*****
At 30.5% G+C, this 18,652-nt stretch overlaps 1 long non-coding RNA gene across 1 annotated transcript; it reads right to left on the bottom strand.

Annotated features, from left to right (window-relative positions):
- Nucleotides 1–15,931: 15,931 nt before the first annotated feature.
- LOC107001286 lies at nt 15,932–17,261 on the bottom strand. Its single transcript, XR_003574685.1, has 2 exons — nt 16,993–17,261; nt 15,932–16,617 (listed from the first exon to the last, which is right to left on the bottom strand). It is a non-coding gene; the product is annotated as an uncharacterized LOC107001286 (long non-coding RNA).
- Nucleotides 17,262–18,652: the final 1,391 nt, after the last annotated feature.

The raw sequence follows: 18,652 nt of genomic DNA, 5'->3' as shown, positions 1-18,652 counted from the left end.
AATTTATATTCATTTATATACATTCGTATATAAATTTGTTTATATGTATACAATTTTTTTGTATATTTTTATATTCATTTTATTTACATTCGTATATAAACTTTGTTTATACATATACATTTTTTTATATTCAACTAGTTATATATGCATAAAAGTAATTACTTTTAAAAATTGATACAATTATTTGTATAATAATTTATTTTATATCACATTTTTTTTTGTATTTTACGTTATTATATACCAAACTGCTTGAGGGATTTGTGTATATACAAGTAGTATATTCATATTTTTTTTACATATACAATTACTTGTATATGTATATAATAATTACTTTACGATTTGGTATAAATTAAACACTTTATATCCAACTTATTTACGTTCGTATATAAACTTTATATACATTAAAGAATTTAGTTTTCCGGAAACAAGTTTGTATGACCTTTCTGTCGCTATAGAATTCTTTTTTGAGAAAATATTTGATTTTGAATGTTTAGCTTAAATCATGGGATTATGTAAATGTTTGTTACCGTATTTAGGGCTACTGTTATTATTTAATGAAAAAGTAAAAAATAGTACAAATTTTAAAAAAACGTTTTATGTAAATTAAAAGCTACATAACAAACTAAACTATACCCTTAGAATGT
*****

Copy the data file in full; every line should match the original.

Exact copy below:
At 30.5% G+C, this 18,652-nt stretch overlaps 1 long non-coding RNA gene across 1 annotated transcript; it reads right to left on the bottom strand.

Annotated features, from left to right (window-relative positions):
- Nucleotides 1–15,931: 15,931 nt before the first annotated feature.
- LOC107001286 lies at nt 15,932–17,261 on the bottom strand. Its single transcript, XR_003574685.1, has 2 exons — nt 16,993–17,261; nt 15,932–16,617 (listed from the first exon to the last, which is right to left on the bottom strand). It is a non-coding gene; the product is annotated as an uncharacterized LOC107001286 (long non-coding RNA).
- Nucleotides 17,262–18,652: the final 1,391 nt, after the last annotated feature.

The raw sequence follows: 18,652 nt of genomic DNA, 5'->3' as shown, positions 1-18,652 counted from the left end.
AATTTATATTCATTTATATACATTCGTATATAAATTTGTTTATATGTATACAATTTTTTTGTATATTTTTATATTCATTTTATTTACATTCGTATATAAACTTTGTTTATACATATACATTTTTTTATATTCAACTAGTTATATATGCATAAAAGTAATTACTTTTAAAAATTGATACAATTATTTGTATAATAATTTATTTTATATCACATTTTTTTTTGTATTTTACGTTATTATATACCAAACTGCTTGAGGGATTTGTGTATATACAAGTAGTATATTCATATTTTTTTTACATATACAATTACTTGTATATGTATATAATAATTACTTTACGATTTGGTATAAATTAAACACTTTATATCCAACTTATTTACGTTCGTATATAAACTTTATATACATTAAAGAATTTAGTTTTCCGGAAACAAGTTTGTATGACCTTTCTGTCGCTATAGAATTCTTTTTTGAGAAAATATTTGATTTTGAATGTTTAGCTTAAATCATGGGATTATGTAAATGTTTGTTACCGTATTTAGGGCTACTGTTATTATTTAATGAAAAAGTAAAAAATAGTACAAATTTTAAAAAAACGTTTTATGTAAATTAAAAGCTACATAACAAACTAAACTATACCCTTAGAATGT